By Betty Francis
This year’s closing film, “Last Cab To Darwin” (Australia) and the after party at the Palm Springs Renaissance were impressive but drew a crowd slightly smaller than last year’s final events.
My observation was that this was caused by a perfect storm of circumstances including unseasonably cold weather, competition with the Golden Globes that night, and the earlier-than-usual positioning of the entire Palm Springs International Film Festival.
PSIFF chairman of the board Harold Matzner opened the closing-night program in the Annenberg and Camelot theaters by describing the Festival as a “tremendous success” in the face of cold and wet weather and the loss of the 1,100-seat high school audi- torium that is going through a remodel. He explained that the early start results from the Festival’s desire to give voters an opportunity to absorb the press generated by the Awards Gala before voting for the Academy Award nominations which close on January 9.
His statement was born out later that night when 11 of our festival honorees also received Golden Globe nominations.
TIGHT SECURITY – THE BRIGHT SIDE
Other PSIFF officials who spoke at the opening were acting director Helen du Toit and lead programmer David Ansen. They joined Matzner in wishing a speedy recovery to director Darryl Macdonald who is on medical leave.
Among all the mind-boggling figures being repeated, Matzner seemed most impressed by the number “2.5 billion” – which is the estimated number of positive Palm Springs and palm tree impres- sions this festival delivered to world-wide to potential visitors and second-home owners.
The film’s director, Jeremy Sims also spoke, saying that his film was based on a true story but enhanced by several situations which sprang from asking the question “What if….”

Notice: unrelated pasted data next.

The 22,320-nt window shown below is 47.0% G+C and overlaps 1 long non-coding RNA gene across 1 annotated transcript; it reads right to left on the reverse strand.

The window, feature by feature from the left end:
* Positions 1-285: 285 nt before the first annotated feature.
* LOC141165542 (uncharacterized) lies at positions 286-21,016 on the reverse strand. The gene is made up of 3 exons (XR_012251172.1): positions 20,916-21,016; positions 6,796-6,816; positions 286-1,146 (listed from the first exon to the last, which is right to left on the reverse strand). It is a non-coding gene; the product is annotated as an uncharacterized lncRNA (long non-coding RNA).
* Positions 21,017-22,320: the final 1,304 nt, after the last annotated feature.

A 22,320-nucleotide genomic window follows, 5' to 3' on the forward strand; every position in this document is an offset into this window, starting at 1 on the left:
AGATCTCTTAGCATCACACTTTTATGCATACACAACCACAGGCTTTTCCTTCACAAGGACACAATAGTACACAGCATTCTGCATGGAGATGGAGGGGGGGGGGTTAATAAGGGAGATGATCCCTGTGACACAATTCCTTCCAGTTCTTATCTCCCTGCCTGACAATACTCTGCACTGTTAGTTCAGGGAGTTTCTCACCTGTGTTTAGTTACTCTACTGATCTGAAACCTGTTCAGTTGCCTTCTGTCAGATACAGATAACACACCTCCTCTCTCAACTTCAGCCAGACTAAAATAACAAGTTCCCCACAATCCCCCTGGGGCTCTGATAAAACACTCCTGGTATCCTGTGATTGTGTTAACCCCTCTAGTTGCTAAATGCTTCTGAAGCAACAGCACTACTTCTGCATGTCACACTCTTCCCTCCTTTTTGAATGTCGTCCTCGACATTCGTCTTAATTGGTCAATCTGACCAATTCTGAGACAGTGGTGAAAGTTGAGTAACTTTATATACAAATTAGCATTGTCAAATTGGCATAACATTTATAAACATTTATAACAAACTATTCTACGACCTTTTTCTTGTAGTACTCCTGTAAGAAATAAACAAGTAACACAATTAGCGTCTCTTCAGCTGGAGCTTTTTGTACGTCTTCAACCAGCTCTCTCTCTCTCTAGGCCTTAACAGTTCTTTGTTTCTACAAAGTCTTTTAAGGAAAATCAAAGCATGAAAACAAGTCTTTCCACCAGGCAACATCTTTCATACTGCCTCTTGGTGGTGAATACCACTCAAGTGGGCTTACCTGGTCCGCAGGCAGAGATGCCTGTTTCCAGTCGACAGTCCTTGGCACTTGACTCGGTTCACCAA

The film was exquisitely written, filmed and directed even though it tackled the controversial subjects of right- to-die and euthanasia. It also addressed delicate questions of love, loyalty, racism, and duty, yet incorporated many moments of comic relief.
The speakers also praised some of the festival’s activities which we tend to take for granted, such as the nearly 900 volunteers who are absolutely essential to its success and its far-reaching educational contributions.
Over 1,000 school children and college students in both public schools and on Indian reservations were treated to movies and motivating discussions with famous filmmakers. The after party was just that – pure party! No speeches. The Palm Springs Renaissance came up with the most efficient food service to date, with four identical serving tables which totally eliminated any waiting. The spacious ballroom was filled with inviting round marble tables, two busy bars and searchlights sweeping the walls – very Hollywood! A non-intrusive DJ and outsized dance floor completed the perfect end to a perfect festival.
As posted in The Desert Sun, Sunday, January 17, 2016